You can call NDTV elitist, anglicised. But it defended democracy, gave us Ravish Kumar

Ravish Kumar’s resignation confirms what everyone dreaded. This is the beginning of the end of the NDTV that we have known.

Those who know business and corporate law better than I do might disagree. They say that NDTV’s executive chairpersons Prannoy and Radhika Roy have not resigned. We are told that they have only exited from the holding company, that they continue to be the largest share-holders, and that there are many avenues open for them and NDTV. But I happen to know something about politics. No legality comes in the way if a country’s most powerful person backs its richest person. The brand name will persist, it may even flourish, but it won’t be the NDTV that we have known for three decades.

Those who know media better than I do say that the new directors appointed by chairperson of Adani group, Gautam Adani are independent journalists. I can testify that about Sanjay Pugalia, having known him for over 20 years. He is a fine journalist and by no means a Modi loyalist. That, however, only indicates that Adani’s NDTV — let us call it ANDTV — may not take a sharp U-turn. The channel may be allowed to carry its image and viewers till orders come from above. That is exactly what happened after Mukesh Ambani’s takeover of Network18.

It is a tribute to NDTV that Ravish Kumar’s resignation has drawn more popular attention than the resignation of its founders, Radhika and Prannoy Roy. Over the last few years, Ravish’s shows have become the flagship of the news channel and not just of its Hindi channel. Some time ago, I had written in this column series that “Ravish Kumar’s journalism is a testament to the travails of truth in our times.” He is an icon and with good reasons.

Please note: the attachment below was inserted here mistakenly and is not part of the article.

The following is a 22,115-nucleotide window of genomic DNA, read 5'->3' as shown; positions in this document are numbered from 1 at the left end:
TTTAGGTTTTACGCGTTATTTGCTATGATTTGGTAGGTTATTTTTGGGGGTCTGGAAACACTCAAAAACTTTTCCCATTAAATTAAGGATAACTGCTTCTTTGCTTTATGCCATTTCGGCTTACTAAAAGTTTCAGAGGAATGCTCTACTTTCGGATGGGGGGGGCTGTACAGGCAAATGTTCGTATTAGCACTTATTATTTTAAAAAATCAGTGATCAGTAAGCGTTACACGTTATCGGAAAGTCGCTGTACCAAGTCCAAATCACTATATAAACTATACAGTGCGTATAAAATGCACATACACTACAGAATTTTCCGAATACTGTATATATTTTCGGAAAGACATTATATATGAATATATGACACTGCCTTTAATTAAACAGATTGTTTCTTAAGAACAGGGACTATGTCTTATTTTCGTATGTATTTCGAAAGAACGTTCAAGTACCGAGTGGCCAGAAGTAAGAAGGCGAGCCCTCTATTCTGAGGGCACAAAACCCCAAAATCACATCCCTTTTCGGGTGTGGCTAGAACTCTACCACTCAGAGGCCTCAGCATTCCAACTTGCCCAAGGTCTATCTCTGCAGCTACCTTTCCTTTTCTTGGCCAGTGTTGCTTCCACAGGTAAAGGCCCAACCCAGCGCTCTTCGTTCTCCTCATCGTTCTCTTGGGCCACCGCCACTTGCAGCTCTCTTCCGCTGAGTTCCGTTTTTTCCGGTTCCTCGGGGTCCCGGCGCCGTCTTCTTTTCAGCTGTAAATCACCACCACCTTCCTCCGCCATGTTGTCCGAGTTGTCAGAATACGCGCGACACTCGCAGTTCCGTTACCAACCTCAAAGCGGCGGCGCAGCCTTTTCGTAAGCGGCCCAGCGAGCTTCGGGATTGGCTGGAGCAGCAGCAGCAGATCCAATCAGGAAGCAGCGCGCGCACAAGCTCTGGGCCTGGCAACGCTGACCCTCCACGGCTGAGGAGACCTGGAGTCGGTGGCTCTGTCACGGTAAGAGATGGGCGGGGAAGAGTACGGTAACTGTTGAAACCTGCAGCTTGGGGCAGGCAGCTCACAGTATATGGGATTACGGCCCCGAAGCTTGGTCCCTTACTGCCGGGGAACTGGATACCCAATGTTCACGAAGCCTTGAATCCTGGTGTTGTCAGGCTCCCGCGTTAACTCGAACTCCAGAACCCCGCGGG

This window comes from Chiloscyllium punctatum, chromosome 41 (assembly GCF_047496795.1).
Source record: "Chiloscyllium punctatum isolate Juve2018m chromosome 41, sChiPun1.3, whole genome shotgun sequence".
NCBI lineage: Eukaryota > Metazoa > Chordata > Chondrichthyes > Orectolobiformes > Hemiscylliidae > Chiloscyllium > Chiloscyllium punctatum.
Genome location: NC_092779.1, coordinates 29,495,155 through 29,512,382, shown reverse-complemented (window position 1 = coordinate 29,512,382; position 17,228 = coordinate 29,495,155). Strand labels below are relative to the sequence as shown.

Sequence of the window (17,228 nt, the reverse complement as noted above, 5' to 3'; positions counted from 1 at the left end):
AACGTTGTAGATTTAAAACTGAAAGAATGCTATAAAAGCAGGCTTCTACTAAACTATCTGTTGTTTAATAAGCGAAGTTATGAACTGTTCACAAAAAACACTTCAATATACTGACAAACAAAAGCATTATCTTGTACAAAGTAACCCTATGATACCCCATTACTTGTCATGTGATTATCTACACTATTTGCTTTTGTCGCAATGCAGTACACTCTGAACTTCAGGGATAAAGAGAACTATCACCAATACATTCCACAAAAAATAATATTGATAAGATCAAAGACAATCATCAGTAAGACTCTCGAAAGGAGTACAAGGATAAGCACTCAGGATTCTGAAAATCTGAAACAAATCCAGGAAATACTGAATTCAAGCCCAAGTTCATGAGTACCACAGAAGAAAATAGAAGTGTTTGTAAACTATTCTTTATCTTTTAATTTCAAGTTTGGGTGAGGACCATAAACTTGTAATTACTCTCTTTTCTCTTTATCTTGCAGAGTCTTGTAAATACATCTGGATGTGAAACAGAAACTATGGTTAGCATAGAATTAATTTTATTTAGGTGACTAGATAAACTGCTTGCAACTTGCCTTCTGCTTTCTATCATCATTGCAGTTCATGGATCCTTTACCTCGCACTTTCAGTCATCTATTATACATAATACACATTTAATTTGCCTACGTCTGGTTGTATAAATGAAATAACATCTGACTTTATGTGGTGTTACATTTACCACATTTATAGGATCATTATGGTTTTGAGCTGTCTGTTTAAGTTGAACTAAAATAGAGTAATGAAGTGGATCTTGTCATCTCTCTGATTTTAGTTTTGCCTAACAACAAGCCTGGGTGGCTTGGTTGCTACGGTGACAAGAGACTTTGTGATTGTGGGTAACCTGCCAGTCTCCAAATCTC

At the same time, we cannot overlook the self-confidence and vision of the Roys who allowed a young colleague from outside their own charmed circles to reach where he did and overshadow them. This is in sharp contrast to what I call the standard Indian “jaan-doonga-jaan-loonga” model of institution building, where the founder gives his life to build an institution, keeps it under his thumb and sucks away life before his departure. Radhika and Prannoy Roy dared to be different.

Model of generosity, fairness

I clearly remember my first visit to NDTV sometime in 1993. I was at Centre for the Study of Developing Societies (CSDS) and was invited to edit a special issue on elections for the magazine Seminar. Prannoy’s book, (co-authored with Ashok Lahiri and David Butler) A Compendium on Indian Elections, had already inspired me to step out of the esoteric world of political philosophy and write a few pieces on what is now called psephology.

I was keen to do an interview with Prannoy Roy for the special issue. Tejbir Singh, the editor of Seminar and another fine specimen of the truly liberal elite that I was beginning to discover in Delhi, picked the phone and fixed an appointment with Prannoy with an ease that amazed me. And there we were in the W Block, Greater Kailash office of the NDTV. It was a fan boy moment for me. I don’t remember much about the interview. All I can recall is his offer of Chinese tea (I didn’t know such a thing existed) as an option and the attentiveness with which he responded to a young nobody that I was.

Over the years, I have had the fortune of being at the receiving end of Prannoy’s warmth. I can never forget the election counting day in 1996. I had made an exit poll-based forecast for Doordarshan. For some reason, this exercise was seen and presented as a rival to Prannoy Roy, the king of election forecasting.